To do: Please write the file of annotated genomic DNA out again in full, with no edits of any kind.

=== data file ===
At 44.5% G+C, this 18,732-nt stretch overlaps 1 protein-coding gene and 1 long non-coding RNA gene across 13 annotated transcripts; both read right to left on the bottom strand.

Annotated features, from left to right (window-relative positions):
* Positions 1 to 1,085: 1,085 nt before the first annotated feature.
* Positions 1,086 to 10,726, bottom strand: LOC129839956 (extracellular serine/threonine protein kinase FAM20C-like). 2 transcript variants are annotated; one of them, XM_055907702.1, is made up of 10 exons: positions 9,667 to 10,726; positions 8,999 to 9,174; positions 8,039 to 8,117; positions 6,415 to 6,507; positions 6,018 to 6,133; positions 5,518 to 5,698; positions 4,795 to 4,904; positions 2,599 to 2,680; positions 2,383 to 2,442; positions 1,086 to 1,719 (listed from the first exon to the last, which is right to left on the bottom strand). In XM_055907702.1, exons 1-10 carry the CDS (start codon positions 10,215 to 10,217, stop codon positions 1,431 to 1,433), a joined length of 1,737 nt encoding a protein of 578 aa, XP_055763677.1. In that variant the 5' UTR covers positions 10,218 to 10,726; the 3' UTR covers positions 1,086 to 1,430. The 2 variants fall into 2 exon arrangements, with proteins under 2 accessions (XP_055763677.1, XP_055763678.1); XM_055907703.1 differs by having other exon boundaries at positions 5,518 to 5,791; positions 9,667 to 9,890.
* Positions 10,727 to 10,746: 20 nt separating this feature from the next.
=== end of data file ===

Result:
At 44.5% G+C, this 18,732-nt stretch overlaps 1 protein-coding gene and 1 long non-coding RNA gene across 13 annotated transcripts; both read right to left on the bottom strand.

Annotated features, from left to right (window-relative positions):
* Positions 1 to 1,085: 1,085 nt before the first annotated feature.
* Positions 1,086 to 10,726, bottom strand: LOC129839956 (extracellular serine/threonine protein kinase FAM20C-like). 2 transcript variants are annotated; one of them, XM_055907702.1, is made up of 10 exons: positions 9,667 to 10,726; positions 8,999 to 9,174; positions 8,039 to 8,117; positions 6,415 to 6,507; positions 6,018 to 6,133; positions 5,518 to 5,698; positions 4,795 to 4,904; positions 2,599 to 2,680; positions 2,383 to 2,442; positions 1,086 to 1,719 (listed from the first exon to the last, which is right to left on the bottom strand). In XM_055907702.1, exons 1-10 carry the CDS (start codon positions 10,215 to 10,217, stop codon positions 1,431 to 1,433), a joined length of 1,737 nt encoding a protein of 578 aa, XP_055763677.1. In that variant the 5' UTR covers positions 10,218 to 10,726; the 3' UTR covers positions 1,086 to 1,430. The 2 variants fall into 2 exon arrangements, with proteins under 2 accessions (XP_055763677.1, XP_055763678.1); XM_055907703.1 differs by having other exon boundaries at positions 5,518 to 5,791; positions 9,667 to 9,890.
* Positions 10,727 to 10,746: 20 nt separating this feature from the next.